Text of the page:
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SUPREME COURT DOCKET REPORT
OCTOBER TERM 2006
DECISION ALERT


October Term, 2006

June 28, 2007

Today--among the final opinions of the current term--the Supreme Court issued one decision, described below, of interest to the business community.


Leegin Creative Leather Products, Inc. v. PSKS, Inc., No. 06-480 (previously discussed in the December 7, 2006 docket report). The century-old case of Dr. Miles Medical Co. v. John D. Park & Sons Co., 220 U.S. 373 (1911), held that an agreement between a manufacturer and its retailers establishing a minimum resale price for the manufacturer's products constitutes a per se violation of Section 1 of the Sherman Act, 15 U.S.C. 1. In a 5-4 decision, the Court today overruled Dr. Miles, holding that the legality of vertical minimum price restraints should be decided under the so-called "rule of reason," pursuant to which courts evaluate allegedly anticompetitive conduct on a case-by-case basis.

In 1997, Leegin Creative Leather Products, Inc. ("Leegin")--a small, family-owned business that manufactures women's accessories and retails its products exclusively in boutique stores--entered into price maintenance agreements with its retailers. Leegin hoped that the agreements would increase its retailers' resale profits, enabling them to invest in Leegin product promotion and customer service, and thus increase the manufacturer's share of the crowded women's accessories market. Relying on Dr. Miles, one of Leegin's retailers sued Leegin under Section 1 of the Sherman Act. The Fifth Circuit upheld the district court's decision to instruct the jury that Leegin's retail policy was per se illegal. See PSKS, Inc. v. Leegin Creative Leather Products, Inc., 171 Fed. Appx. 464, 466 (5th Cir. 2006).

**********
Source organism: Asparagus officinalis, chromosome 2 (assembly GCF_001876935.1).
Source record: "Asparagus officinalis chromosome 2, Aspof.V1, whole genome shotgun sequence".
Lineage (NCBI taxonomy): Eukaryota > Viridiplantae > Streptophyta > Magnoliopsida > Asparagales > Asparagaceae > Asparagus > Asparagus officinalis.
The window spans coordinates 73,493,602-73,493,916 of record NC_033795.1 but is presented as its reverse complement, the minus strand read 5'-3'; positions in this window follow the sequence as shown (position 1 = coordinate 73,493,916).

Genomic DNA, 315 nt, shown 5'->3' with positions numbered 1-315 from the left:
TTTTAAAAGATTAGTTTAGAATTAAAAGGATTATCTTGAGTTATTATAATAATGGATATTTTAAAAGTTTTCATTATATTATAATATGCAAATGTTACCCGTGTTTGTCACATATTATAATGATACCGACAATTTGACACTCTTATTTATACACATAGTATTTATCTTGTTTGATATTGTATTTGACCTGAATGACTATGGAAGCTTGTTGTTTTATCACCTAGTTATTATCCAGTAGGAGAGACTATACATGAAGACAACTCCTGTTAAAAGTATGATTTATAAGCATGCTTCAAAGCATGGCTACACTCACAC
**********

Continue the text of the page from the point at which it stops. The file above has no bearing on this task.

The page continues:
Writing for the Court, Justice Kennedy reasoned that per se rules are "appropriate only after courts have had considerable experience with the type of restraint at issue, and only if courts can predict with confidence that it would be invalidated in all or almost all instances under the rule of reason."  Slip op. at 6 (citations omitted). Because the available economic theory suggests numerous procompetitive justifications for vertical price restraints, and because the available data "do[] not suggest [that] efficient uses of [vertical price] agreements are infrequent or hypothetical," the Court did not have "any degree of confidence" that such restraints are almost always anticompetitive in effect. Id. at 14. It noted that vertical price minimums can be used to stimulate interbrand competition--the "primary" purpose of antitrust laws--by blocking "discounting retailers [that] free ride on retailers who furnish services and then capture some of the increased demand those services generate," id. at 10, "facilitating market entry for new firms and brands," and "encouraging retailer services that would not be provided even absent free riding," id. at 11-12. Even the likelihood that resale price maintenance tends to result in higher prices was deemed an insufficient justification for the per se rule. The Court pointed out that obtaining higher-quality inputs or spending on publicity "can lead to higher prices, but "no one would think these actions violate the Sherman Act" for that reason. Id. at 17. The Court rejected arguments that a per se rule should nonetheless be favored for administrative convenience or to keep prices down even in the absence of conduct harming interbrand competition. Finally, the Court declined to adopt arguments--favored by the dissenters--that stare decisis counseled against overruling Dr. Miles; it reasoned that "[j]ust as the common law "adapts to modern understanding and greater experience," so does Section 1 "evolve to meet the dynamics of present economic conditions."  Id. at 20.

Today's decision is of significant interest to all members of the business community. Businesses now may maximize the competitiveness of their distribution channels by protecting value-adding dealers from opportunistic free riding. Antitrust plaintiffs, on the other hand, will now bear the burden of proving minimum resale price maintenance agreements anticompetitive, as they do with all other vertical restraints. Just as with the Court's decision last year in Illinois Tool Works Inc. v. Independent Ink, Inc., today's decision helps bring modern antitrust law into line with economic reality.


 


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